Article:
Should the Future Get a Vote?

Philosopher Thomas Wells argues that future citizens need the vote today:

…future generations must accept whatever we choose to bequeath them, and they have no way of informing us of their values. In this, they are even more helpless than foreigners, on whom our political decisions about pollution, trade, war and so on are similarly imposed without consent. Disenfranchised as they are, such foreigners can at least petition their own governments to tell ours off, or engage with us directly by writing articles in our newspapers about the justice of their cause. The citizens of the future lack even this recourse.

The asymmetry between past and future is more than unfair. Our ancestors are beyond harm; they cannot know if we disappoint them. Yet the political decisions we make today will do more than just determine the burdens of citizenship for our grandchildren. They also concern existential dangers such as the likelihood of pandemics and environmental collapse. Without a presence in our political system, the plight of future citizens who might suffer or gain from our present political decisions cannot be properly weighed. We need to give them a voice.

But how can we solve this problem? Wells has some very good insights:

If current citizens can’t help but be short-sighted, perhaps we should consider introducing agents who can vote in a far-seeing and impartial way. They would need to be credibly motivated to defend the basic interests of future generations as a whole, rather than certain favoured subsets, and they would require the expertise to calculate the long-term actuarial implications of government policies.

But then his solution turns laughable:

Such voters would have to be more than human. I am thinking of civic organisations, such as charitable foundations, environmentalist advocacy groups or non-partisan think tanks.

Well’s solution (give these groups votes) is so tied to his conception of what the “enlightened” future will bring that it clearly fails the far-seeing, impartiality, credibly motivated and expertise requirements that he outlines as desirable. We need not conclude, however, that Well’s plea is disingenuous or impossible but we do need a better implementation.

Robin Hanson’s government of prediction markets (“futarchy“) is a better approach. It is know well understood that relative to other institutions prediction markets draw on expertise to produce predictions that are far seeing and impartial. What is less well understood is that through a suitable choice of what is to be traded, prediction markets can be designed to be credibly motivated by a variety of goals including the interests of future generations.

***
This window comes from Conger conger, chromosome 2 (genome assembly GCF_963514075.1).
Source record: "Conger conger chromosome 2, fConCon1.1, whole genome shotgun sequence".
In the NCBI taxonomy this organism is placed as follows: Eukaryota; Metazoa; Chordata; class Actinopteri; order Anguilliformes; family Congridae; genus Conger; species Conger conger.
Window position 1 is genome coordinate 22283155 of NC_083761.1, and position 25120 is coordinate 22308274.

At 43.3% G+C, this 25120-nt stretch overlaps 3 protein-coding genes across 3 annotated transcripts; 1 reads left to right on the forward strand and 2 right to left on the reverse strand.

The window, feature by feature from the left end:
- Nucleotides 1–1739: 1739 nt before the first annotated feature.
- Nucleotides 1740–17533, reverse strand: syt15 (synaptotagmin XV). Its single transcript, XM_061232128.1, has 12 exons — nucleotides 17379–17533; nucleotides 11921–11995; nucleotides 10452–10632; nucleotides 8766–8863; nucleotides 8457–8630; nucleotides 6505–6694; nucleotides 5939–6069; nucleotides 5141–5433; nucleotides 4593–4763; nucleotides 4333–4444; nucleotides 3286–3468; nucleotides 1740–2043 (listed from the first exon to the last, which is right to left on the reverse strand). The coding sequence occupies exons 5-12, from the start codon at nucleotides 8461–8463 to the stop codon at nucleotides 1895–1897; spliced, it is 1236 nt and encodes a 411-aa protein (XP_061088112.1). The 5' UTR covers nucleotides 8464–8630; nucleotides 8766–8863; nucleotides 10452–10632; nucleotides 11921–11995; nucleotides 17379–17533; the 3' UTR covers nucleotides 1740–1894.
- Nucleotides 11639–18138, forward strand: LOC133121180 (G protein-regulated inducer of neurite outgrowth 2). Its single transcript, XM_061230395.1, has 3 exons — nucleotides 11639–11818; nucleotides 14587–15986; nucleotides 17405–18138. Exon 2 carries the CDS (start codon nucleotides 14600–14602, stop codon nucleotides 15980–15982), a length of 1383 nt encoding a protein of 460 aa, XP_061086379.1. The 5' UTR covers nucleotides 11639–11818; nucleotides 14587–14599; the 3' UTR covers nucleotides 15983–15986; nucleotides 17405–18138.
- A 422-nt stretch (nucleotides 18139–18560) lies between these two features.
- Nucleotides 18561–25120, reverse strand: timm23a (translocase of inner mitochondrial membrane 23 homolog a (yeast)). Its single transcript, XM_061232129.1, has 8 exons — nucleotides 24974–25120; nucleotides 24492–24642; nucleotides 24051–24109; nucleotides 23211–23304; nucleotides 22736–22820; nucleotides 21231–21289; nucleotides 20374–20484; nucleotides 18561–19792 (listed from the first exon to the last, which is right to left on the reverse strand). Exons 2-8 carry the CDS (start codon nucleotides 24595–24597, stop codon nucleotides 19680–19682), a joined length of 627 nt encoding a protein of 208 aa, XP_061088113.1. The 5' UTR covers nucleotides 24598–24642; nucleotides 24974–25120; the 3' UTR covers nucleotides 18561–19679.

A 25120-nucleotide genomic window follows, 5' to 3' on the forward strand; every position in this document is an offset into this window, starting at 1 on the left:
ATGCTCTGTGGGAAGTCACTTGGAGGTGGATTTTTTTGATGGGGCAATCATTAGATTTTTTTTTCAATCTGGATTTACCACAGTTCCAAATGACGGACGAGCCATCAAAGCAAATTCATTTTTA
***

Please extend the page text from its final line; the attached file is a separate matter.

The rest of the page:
To understand futarchy note that a prediction market in future GDP would be a good predictor of future GDP. Thus, if all we cared about was future GDP, a good rule would be to pass a policy if prediction markets estimate that future GDP will be higher with the policy than without the policy. Of course, we care about more than future GDP; perhaps we also care about environmental quality, risk, inequality, liberty and so forth. What Hanson’s futarchy proposes is to incorporate all these ideas into a weighted measure of welfare. Prediction markets would then be used to predict and make policy choices based on future welfare. Incorporated within the measure of welfare could be factors like environmental quality many years into the future. 

Note, however, that even this assumes that we know what people in the future will care about. Here then is the final meta-twist. We can also incorporate into our measure of welfare predictions of how future generations will define welfare. We could, for example, choose a rule such that we will pass policies that increase future environmental quality unless a prediction market in future definitions of welfare suggests that future generations will change their welfare standards. It sounds complicated but then so is the problem.

In short, more than any other form of government, futarchy is based on far seeing, impartial, expertise driven and credibly motivated predictions of future welfare and it is flexible enough to allow for a wide definition of welfare including taking into account the interests of future generations.

Hat tip: Carl Close.


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